2014-06-25 - Family
Quite recently, I have heard the phrase "treat them like family" several times. Its context was how we should be treating those around us, whether they are blood relatives or not, and generally I agree. There are mitigating factors, however, in how the phrase is used - factors that should be considered. For one thing, there is a big difference between how God sees family and how those of us in the flesh might experience family. God's word in Ephesians 1:4-6 gives a glimpse of His plan. "For he chose us in him before the creation of the world to be holy and blameless in his sight. In love 5 he predestined us for adoption to sonship through Jesus Christ, in accordance with his pleasure and will 6 to the praise of his glorious grace, which he has freely given us in the One he loves." In the flesh, we can be disappointed in family.
Family should be many things, yet this is not what many people experience in their lives on Earth. There are many aspects of family as well, and all of them play a role in how people respond to what comes up in their time here. Balanced thinking is the key to many things making sense. When I was growing up, there was a good balance between right and wrong, and how rewards and punishments were handled. I learned many things, and knew I was loved. So many people do not experience this at all. But like any family, mine was not perfect, due to there being humans involved. My normal changed, as my parents went separate directions and began different lives. But long before that, there were differently-existing views of what normal family responses should be to others.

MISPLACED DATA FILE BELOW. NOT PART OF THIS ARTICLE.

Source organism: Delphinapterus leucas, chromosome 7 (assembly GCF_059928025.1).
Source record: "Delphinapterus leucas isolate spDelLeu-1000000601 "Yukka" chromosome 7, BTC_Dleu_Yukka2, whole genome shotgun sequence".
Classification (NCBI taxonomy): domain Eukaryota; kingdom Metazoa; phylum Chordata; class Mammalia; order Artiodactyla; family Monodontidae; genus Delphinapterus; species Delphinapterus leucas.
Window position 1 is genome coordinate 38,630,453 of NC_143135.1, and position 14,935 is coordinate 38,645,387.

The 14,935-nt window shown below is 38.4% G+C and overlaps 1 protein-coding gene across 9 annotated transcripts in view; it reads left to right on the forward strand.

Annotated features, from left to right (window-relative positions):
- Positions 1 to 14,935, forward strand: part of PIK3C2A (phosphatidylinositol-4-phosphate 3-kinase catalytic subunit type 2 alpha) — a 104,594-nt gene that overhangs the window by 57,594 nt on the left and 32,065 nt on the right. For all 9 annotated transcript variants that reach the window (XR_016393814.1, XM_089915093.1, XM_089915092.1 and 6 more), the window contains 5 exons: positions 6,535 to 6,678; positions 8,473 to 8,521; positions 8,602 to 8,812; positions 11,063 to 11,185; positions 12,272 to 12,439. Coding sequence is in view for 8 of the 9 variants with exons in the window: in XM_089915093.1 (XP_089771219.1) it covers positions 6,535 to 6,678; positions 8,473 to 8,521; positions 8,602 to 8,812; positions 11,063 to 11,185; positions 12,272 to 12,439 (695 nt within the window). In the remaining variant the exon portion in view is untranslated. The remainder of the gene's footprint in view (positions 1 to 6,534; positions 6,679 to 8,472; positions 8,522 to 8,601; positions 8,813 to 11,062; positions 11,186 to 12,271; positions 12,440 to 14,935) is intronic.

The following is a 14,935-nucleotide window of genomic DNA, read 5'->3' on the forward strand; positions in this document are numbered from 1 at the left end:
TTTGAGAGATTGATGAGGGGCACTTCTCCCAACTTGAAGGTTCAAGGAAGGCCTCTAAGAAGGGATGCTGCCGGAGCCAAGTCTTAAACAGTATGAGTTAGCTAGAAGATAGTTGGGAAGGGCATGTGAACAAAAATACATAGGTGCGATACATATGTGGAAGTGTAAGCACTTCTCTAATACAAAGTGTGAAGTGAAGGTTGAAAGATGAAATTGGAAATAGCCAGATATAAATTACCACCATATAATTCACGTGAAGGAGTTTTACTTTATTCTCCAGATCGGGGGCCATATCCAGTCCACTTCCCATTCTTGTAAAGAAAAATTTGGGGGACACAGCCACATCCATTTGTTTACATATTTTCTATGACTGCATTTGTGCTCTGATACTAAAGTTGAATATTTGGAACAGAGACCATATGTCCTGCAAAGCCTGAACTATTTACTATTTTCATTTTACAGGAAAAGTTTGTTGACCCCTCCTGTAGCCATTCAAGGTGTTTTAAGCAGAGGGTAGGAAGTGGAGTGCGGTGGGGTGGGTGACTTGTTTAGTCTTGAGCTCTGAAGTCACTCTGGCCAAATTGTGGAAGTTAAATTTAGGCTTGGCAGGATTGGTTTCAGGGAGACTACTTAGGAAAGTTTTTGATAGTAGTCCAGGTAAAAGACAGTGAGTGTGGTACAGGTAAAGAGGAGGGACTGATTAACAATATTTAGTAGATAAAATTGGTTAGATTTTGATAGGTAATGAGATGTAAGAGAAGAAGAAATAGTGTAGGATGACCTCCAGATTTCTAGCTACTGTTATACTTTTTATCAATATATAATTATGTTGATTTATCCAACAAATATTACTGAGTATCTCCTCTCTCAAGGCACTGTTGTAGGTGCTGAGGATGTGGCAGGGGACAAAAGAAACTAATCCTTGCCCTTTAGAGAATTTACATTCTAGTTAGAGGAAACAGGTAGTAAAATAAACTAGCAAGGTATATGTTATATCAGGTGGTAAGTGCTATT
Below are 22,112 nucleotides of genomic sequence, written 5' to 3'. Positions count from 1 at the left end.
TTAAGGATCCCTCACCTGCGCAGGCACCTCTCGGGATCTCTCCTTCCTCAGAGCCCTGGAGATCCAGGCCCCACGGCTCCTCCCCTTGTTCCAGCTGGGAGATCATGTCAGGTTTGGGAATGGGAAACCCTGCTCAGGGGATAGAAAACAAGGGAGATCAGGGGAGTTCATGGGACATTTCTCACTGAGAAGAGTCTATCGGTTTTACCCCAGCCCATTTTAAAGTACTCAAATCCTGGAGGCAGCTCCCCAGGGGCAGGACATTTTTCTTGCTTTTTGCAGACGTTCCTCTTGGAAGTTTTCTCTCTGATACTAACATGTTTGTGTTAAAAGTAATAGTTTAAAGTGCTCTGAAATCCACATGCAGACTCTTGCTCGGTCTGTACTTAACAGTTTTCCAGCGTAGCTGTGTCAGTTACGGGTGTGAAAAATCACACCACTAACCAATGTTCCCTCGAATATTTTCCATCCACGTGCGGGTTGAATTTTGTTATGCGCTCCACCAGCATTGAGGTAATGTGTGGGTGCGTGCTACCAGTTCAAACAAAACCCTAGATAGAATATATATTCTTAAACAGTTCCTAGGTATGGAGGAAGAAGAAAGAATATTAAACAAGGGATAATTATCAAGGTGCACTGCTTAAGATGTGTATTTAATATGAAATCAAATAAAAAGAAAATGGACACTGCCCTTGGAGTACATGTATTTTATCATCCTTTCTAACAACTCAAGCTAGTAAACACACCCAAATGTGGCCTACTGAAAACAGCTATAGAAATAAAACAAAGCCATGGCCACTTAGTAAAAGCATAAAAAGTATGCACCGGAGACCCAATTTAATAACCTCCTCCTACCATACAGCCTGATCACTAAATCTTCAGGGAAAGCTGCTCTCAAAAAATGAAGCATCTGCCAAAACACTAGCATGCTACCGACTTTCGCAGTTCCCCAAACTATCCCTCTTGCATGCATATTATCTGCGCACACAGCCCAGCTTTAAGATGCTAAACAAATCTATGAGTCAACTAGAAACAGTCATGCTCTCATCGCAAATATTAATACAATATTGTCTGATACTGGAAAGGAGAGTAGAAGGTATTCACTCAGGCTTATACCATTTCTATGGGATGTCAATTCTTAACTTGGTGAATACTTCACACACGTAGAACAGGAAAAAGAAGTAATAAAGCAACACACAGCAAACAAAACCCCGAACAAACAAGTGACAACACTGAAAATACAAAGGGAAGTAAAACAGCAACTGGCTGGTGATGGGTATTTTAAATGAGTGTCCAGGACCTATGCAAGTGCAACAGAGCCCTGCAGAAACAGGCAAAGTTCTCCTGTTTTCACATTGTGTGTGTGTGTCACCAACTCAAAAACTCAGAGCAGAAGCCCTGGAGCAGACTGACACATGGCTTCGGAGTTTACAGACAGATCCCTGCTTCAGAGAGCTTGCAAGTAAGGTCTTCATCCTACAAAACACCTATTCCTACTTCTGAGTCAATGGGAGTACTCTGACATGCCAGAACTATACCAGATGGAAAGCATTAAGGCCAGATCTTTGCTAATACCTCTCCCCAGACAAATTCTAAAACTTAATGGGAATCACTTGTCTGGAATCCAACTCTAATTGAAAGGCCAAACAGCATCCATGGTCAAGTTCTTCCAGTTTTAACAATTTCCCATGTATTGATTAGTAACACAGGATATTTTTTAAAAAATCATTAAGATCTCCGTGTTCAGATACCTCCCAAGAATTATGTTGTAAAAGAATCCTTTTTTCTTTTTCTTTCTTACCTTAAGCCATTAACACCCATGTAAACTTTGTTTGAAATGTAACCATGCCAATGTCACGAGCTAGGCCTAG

And my ideas are very likely not the same as yours, due to any number of variables in everyone's upbringing. There are large families, small families, kids that live with one parent or the other, and kids that have lost both their parents in various ways and live with different relatives entirely. Sometimes just one parent is gone, and so there are single parents. Some other kids may end up in foster care for many reasons, and very often step-parents come into the picture. There are habits and styles of living, too, that can help determine what someone thinks is normal. Some have lots of money and lose it; some have lots and realize loneliness prevails. Some have no money, and are struggling to put food on the table; some have to take care of their siblings while their parents work - or while they just aren't around any more, older kids work. Some people are spending their money trying to find happiness. Some people spend a lifetime working to get to a place of happiness, and then determine they might have missed out on it all by not making time for the people they left behind, while striving for success. Some end up in situations in which they have to put their kids up for adoption, and others discover they would like to adopt. Yet others find themselves consistently unable to please those they have admired their whole lives, and feel empty or just frustrated. Some kids become adults that were never given the opportunity to know basic principles - such as to working on their own if able - and cannot take care of themselves. Some have situations that require them to remain dependent and having someone taking care of them. Others never had relationships with family, and it wasn't their choice; someone decided for them.